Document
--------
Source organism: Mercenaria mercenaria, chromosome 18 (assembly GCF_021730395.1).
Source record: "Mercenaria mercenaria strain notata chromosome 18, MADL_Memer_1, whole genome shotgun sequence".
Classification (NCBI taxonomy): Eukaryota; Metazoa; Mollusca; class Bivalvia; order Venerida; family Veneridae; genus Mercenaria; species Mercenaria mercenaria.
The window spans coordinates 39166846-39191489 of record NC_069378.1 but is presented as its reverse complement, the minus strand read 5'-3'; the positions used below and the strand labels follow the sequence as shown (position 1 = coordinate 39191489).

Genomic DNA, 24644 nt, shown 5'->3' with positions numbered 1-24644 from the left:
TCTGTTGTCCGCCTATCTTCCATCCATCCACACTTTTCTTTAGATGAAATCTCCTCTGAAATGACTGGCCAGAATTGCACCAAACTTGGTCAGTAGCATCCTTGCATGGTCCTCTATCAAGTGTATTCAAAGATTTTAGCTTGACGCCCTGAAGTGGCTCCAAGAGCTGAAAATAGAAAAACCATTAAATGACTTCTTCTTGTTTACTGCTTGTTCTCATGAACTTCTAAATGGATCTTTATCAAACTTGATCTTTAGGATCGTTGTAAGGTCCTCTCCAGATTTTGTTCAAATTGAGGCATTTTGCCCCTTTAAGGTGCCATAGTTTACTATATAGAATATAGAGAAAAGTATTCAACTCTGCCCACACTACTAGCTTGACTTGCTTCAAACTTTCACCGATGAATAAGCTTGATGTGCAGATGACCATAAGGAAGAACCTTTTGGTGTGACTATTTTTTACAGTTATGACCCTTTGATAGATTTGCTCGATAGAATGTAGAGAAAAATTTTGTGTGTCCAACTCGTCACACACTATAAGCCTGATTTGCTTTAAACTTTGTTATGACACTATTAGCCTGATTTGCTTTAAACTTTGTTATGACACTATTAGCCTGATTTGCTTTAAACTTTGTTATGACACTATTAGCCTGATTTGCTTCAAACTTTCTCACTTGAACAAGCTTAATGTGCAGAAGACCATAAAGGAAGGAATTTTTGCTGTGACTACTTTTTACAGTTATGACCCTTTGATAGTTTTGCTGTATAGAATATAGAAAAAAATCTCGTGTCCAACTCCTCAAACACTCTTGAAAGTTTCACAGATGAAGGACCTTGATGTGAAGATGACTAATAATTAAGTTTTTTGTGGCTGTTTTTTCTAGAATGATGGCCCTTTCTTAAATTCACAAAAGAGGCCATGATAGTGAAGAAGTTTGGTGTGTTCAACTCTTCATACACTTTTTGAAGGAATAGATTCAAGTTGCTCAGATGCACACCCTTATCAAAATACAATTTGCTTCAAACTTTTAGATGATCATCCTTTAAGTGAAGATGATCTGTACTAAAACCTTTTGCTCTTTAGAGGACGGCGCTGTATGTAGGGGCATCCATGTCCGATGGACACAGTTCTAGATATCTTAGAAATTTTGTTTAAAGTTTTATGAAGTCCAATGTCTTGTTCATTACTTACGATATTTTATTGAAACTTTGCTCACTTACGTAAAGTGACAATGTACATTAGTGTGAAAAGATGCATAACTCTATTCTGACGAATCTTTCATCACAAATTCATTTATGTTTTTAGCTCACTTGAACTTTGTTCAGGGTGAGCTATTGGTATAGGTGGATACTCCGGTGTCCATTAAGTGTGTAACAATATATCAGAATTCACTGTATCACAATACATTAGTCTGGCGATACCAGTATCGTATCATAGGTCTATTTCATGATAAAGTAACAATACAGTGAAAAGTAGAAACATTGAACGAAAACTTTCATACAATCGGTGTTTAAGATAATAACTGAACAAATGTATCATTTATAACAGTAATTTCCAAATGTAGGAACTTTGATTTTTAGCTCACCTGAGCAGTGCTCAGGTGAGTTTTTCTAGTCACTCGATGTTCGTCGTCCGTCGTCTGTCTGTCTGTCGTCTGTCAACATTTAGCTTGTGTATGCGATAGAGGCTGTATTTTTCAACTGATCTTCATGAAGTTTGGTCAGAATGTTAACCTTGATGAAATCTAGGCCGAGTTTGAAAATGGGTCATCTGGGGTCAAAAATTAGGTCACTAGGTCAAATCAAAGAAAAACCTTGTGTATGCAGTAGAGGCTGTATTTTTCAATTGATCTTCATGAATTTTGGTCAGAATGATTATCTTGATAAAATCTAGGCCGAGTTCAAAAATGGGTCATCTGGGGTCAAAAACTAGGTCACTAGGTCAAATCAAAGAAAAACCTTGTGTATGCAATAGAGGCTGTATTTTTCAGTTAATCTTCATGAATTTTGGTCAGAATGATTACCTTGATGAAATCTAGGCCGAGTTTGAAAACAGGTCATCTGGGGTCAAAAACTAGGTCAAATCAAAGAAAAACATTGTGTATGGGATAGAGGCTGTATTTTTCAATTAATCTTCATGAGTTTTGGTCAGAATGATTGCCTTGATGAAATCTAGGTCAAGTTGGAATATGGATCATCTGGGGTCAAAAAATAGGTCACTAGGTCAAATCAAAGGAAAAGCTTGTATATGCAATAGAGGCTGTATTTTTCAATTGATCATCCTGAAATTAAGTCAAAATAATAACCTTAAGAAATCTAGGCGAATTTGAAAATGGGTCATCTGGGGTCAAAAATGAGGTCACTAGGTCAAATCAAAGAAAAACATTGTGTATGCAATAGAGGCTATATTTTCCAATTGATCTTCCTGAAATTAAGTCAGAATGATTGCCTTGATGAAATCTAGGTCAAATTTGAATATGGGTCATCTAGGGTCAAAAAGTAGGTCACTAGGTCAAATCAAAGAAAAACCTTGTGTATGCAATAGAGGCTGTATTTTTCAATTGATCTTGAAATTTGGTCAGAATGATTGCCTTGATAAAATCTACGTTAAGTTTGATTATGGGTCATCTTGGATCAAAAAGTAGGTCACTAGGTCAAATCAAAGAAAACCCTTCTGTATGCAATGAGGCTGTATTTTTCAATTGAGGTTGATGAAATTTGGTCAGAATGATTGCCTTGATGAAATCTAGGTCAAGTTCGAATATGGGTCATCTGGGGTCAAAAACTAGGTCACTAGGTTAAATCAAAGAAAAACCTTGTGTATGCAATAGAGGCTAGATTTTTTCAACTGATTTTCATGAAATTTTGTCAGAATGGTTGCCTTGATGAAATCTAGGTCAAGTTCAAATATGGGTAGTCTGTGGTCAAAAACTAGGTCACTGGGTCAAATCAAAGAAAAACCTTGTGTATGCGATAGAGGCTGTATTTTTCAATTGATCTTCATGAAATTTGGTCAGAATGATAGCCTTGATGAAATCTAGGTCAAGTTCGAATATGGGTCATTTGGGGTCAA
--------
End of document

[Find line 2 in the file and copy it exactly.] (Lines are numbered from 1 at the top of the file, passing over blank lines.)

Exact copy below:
Source record: "Mercenaria mercenaria strain notata chromosome 18, MADL_Memer_1, whole genome shotgun sequence".